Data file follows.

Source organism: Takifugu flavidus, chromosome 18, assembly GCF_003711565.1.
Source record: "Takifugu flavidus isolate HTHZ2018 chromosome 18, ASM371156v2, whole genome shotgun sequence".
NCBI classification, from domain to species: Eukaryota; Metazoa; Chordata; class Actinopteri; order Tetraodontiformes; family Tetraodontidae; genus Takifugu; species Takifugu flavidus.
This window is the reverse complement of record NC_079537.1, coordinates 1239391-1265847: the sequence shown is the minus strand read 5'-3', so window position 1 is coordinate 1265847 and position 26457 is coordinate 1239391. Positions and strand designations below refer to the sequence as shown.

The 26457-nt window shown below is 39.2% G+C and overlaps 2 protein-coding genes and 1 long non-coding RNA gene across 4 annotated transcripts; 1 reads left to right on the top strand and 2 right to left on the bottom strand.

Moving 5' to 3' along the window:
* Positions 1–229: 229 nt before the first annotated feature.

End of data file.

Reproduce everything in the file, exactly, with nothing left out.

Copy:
Source organism: Takifugu flavidus, chromosome 18, assembly GCF_003711565.1.
Source record: "Takifugu flavidus isolate HTHZ2018 chromosome 18, ASM371156v2, whole genome shotgun sequence".
NCBI classification, from domain to species: Eukaryota; Metazoa; Chordata; class Actinopteri; order Tetraodontiformes; family Tetraodontidae; genus Takifugu; species Takifugu flavidus.
This window is the reverse complement of record NC_079537.1, coordinates 1239391-1265847: the sequence shown is the minus strand read 5'-3', so window position 1 is coordinate 1265847 and position 26457 is coordinate 1239391. Positions and strand designations below refer to the sequence as shown.

The 26457-nt window shown below is 39.2% G+C and overlaps 2 protein-coding genes and 1 long non-coding RNA gene across 4 annotated transcripts; 1 reads left to right on the top strand and 2 right to left on the bottom strand.

Moving 5' to 3' along the window:
* Positions 1–229: 229 nt before the first annotated feature.